Edward Teller, 1958–1960

Edward Teller

Edward Teller, who together with E. O. Lawrence was one of the driving forces behind the founding of the Lab, served as its second director. The Lab was well along in the development effort for the Navy’s Polaris missile warhead, the Lab’s first military design project and a major success in miniaturizing nuclear devices. The Polaris design was confirmed in an Operation Hardtack shot in 1958, only a few months before testing was halted by the international nuclear-test moratorium.

The test moratorium was perhaps Teller’s greatest challenge as director, as he was faced with keeping the Lab viable and the people working on nuclear designs, even though they couldn’t conduct any tests. During this time, plans were laid for a program exploring the peaceful uses of nuclear explosives—Project Plowshare.

In 1960, Teller resigned as director to become professor of physics at large for the University of California. He later served as chairman for the UC Davis Department of Applied Sciences at Livermore, as a Laboratory associate director, and as director emeritus. He also served as senior research fellow at the Hoover Institution of Stanford University.

Teller was best known to the public for his work on the development of nuclear explosives and for his advocacy of a strong defense for America. He was a noted physicist with more than 100 technical publications, several books, some patents, and numerous articles in the popular media.

Born in Budapest, Hungary on January 8, 1908, Teller received his Ph.D. in physics under Werner Heisenberg in 1930, and continued to work under him for another year. From 1931–32, he worked at the University of Göttingen, associated with James Franck. With the rise of the Nazis he left Germany, and from 1933–34 he worked in Copenhagen with Niels Bohr on a Rockefeller Fellowship. At this time, he was married.

After a short period in London, he was appointed Professor of Physics at the George Washington University in Washington, D.C., where he continued to work until 1941.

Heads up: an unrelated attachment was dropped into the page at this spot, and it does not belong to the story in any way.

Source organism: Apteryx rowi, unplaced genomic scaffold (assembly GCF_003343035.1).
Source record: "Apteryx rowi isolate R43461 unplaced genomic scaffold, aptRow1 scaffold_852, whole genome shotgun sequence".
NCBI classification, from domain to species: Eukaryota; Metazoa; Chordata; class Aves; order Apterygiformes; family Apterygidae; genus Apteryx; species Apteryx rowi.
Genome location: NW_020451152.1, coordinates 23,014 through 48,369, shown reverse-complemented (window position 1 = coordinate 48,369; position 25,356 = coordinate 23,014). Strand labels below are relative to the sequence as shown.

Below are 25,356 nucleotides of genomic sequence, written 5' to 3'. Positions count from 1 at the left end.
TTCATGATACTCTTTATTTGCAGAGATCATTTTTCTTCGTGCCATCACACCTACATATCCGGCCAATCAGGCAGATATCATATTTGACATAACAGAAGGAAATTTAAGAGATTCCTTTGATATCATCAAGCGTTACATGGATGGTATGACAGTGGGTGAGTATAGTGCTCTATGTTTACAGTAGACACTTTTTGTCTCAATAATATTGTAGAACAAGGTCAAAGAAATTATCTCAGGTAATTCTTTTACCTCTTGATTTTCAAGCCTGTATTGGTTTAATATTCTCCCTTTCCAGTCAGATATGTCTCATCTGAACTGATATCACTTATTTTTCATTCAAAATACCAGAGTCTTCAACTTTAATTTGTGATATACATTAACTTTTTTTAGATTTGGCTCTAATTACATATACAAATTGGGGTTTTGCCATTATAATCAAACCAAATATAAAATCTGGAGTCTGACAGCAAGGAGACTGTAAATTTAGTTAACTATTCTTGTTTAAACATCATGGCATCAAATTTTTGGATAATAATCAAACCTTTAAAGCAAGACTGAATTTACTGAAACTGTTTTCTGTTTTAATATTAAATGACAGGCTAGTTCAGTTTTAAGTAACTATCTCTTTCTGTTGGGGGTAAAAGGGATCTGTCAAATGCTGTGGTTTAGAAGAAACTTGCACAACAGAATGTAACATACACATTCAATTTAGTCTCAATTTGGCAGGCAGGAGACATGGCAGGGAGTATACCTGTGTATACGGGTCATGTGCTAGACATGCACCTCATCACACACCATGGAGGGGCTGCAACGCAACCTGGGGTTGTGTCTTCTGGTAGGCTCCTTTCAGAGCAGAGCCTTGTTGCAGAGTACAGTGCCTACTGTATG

Prior to 1939, and the announcement to the scientific community of the discovery of fission, Teller was engaged as a theoretical physicist working in the fields of quantum physics, molecular physics, and nuclear physics. In 1941, his interest turned to the use of nuclear energy, both fission and fusion. He began work on the Manhattan Project at Columbia University and the University of Chicago with Enrico Fermi and Leo Szilard. In 1943, he joined Los Alamos and continued his work on both fission explosions and early plans on thermonuclear explosives. In 1946, he returned to the University of Chicago for two years as professor, again as a close associate of Enrico Fermi and Maria Mayer.

From 1949–50 he was again at Los Alamos, concentrating on the hydrogen bomb and contributing to the decision to make the thermonuclear reactions a major part of the US defense program.

In 1952, at the time of the first test of the hydrogen bomb, Teller joined the University of California at Berkeley and started work at the newly founded Lawrence Livermore Laboratory. In 1953, he was named as professor of physics at the University as well as associate director, and from 1958 to 1960, director of the Laboratory.

Among his many honors, Teller was awarded the Presidential Medal of Freedom in 2003 by George Bush, just a few months before his death in September of that year. He was presented with the National Medal of Science for 1982 by President Ronald Reagan, as well as the Presidential Citizens Medal in 1989. He was also a fellow of the American Academy of Arts and Sciences, the American Association for the Advancement of Science, and the American Nuclear Society.